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militarily threatening the baltic states or others but it is a measure of the concern being felt in those front-line regions. >> daniel thank you very much indeed for that update. meanwhile, ukraine's military says six soldiers have been killed and 14 wounded in battles with pro-russia rebels. the fighting was especially heavy near the destroyed airport in the donetsk, the biggest city under rebel control. these pictures show the separatists firing on ukrainian forces. the government says the rebels also targeted positions in nearby areas. it's one of the highest single day casualty figures since a shaky cease-fire in february. protection please have confirmed the death of a man who launched a gun and bomb attack in the u.s. city of dallas. now, the f.b.i. have been called in to investigate the incidents in which the central police station was sprayed with automatic gunfire. no .1 was injured but there was heavy damage and police chased
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and fatally shot the suspect. >> initially, at the first briefing, witnesses had told our offices officers that there might have been four suspects. what we believe to be true now is that this one suspect shot from different parts of the fronts of headquarters, and witnesses may have seen different views of the same suspect shooting from various locations. >> more from outside police headquarters in dallas where a major secure review is expected to take place. >> reporter: how often do you get the dallas police department becoming a crime scene, essential essentially and what the police chief was saying that there were bullets spraying all over bullet holes in the lobby, bullet holes on the second floor, bullet holes, you know, in police vehicles or on police vehicles and it's important to also keep in mind that the van was an armored vehicle that rammed into other police vehicles before giving chase. so there will be questions about this, but to provide a little
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bit of a context as well please stand-offs of this type do happen in dallas not too frequently, but it certainly does happen. so, it's not entirely new to residents here. a taliban raid has killed at least 20 policemen aiding to the record casualties the afghan security forces are suffering. more than 5,000 are reported to have been killed so far this year. the latest attack happened in musakala in helmut province. ten taliban fighters were killed. the army says it has killed at least 20 fighters in airstrikes as part of an operation launched last june against the talibantable and other armed groups in the area. more on the operation from outside islamabad.
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>> the military moved in to that area in june and it was a military operation which basically led to the displacement of almost 1 million people from, so this particularly bombardment has taken place close to the border because many of the fighters have escaped that marry area but some of them still remain nag very difficult mountainous area and there, therefore, the military is pounding them months after they launched the offensive. pakistan's military says it's killed more than 2,700 fighters since it launched it's offensive near the border. a retired general says pakistan is changing the focus of the operation to try to remove the talibantable frer -- from the area. >> there are still about 10 to 15 persons of the area which remains under the control ofr partial control of the militants which is the taliban pakistan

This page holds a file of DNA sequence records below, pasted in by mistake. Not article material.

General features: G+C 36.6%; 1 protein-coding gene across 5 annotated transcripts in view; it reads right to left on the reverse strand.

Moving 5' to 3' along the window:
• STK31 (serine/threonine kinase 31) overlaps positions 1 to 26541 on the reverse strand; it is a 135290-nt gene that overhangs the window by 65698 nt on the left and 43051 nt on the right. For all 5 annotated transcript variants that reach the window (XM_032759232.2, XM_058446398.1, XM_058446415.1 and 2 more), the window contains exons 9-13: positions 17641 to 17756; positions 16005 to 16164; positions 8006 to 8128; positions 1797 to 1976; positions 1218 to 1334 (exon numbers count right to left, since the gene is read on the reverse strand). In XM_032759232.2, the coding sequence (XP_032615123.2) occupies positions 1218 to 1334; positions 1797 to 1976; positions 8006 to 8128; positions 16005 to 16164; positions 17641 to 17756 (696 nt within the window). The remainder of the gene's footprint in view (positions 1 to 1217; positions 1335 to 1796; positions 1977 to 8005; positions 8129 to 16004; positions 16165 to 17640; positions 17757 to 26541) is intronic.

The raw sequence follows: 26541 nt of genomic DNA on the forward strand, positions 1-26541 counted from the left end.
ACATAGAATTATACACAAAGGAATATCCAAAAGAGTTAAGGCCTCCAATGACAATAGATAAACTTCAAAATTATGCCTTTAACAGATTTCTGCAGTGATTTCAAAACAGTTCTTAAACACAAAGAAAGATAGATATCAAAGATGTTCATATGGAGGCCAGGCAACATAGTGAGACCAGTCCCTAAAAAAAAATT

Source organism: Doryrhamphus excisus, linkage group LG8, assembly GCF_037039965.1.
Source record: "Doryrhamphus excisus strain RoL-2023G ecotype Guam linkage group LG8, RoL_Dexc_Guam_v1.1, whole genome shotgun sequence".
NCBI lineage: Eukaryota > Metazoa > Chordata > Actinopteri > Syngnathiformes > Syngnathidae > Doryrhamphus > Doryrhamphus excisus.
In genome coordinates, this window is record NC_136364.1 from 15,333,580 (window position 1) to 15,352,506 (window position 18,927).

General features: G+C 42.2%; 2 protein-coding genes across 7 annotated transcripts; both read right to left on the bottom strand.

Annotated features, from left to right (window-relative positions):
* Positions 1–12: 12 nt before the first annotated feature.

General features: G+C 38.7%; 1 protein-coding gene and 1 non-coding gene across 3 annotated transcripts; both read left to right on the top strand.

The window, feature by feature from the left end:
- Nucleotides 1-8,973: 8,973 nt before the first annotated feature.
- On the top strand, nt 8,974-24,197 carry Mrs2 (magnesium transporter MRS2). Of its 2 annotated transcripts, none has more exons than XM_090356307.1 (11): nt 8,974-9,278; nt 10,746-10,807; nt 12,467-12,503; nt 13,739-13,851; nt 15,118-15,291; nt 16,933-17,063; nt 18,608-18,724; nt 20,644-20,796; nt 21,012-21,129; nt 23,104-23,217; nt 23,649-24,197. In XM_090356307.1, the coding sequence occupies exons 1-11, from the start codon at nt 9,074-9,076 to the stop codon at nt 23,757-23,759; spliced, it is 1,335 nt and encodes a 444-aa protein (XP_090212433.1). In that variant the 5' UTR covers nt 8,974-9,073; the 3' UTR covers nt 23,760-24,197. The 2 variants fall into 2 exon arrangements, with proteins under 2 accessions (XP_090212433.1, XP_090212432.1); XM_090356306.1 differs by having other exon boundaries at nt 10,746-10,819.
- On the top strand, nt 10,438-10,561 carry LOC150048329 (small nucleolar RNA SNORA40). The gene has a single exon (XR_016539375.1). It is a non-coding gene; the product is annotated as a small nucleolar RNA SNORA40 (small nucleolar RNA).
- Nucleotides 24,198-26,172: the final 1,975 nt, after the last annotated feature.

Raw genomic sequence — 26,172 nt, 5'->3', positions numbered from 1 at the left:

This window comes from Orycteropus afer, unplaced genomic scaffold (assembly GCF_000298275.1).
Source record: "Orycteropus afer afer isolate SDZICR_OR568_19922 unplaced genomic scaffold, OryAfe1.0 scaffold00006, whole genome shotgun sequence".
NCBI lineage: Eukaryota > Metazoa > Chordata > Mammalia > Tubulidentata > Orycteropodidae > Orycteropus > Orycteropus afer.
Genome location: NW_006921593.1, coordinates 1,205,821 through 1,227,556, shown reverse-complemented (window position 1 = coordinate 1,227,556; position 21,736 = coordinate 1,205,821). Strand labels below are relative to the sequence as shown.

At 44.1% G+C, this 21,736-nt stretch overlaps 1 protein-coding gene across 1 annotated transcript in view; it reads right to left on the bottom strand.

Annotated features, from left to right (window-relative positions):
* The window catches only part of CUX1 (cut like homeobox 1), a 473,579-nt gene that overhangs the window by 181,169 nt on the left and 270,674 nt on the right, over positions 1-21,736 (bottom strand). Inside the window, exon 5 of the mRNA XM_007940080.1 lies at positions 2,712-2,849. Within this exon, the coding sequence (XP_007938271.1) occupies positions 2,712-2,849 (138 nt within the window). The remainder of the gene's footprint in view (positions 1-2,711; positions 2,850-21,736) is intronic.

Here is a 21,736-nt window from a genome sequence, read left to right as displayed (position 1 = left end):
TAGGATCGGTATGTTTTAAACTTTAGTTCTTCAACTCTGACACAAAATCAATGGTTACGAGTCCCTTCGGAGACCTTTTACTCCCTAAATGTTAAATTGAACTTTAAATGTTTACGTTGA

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and also some other militants who reside there and pakistan has been trying to continue and sort of completely clean the area but the toughest area is the one where they are operating at the moment. and this is the valley which is the toughest, nut to crack at the moment. they have been successful and they hope that in a month or two, they would be able to completely clear that area. there has been a defendant qualitative change as far as pakistan's position is concerned, and that is so, you know, and it's with the civilian government as well as the new military leadership under general shercherif. the basis is that we will treat your enemy as our enemy. kurdish militia have gun an add vance in syria. it's on the border with turkey and strat teencally important to isil as it's the nearest border town to the de facto city of
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raka city. >> hundreds have been blocked from entering turkey at the border. there has been an influx of syrians into turkey. about 13,000 people have crossed over. turkey shares a 910 kilometer border with syria and hosts 1.8 million refugees. to some the isil in the levant went through security checkpoints and military headquarters in the al haj area. the attacks happened over a 15 minute window. 24 people were also wounded. the u.s. has sent military advisors to iraq but has so much ruled out deplying combat forces. there are, however a few u.s. vet transwho volunteered to return to take on isil. zein ha hodr met some of them in kirkuk. >> reporter: they once fought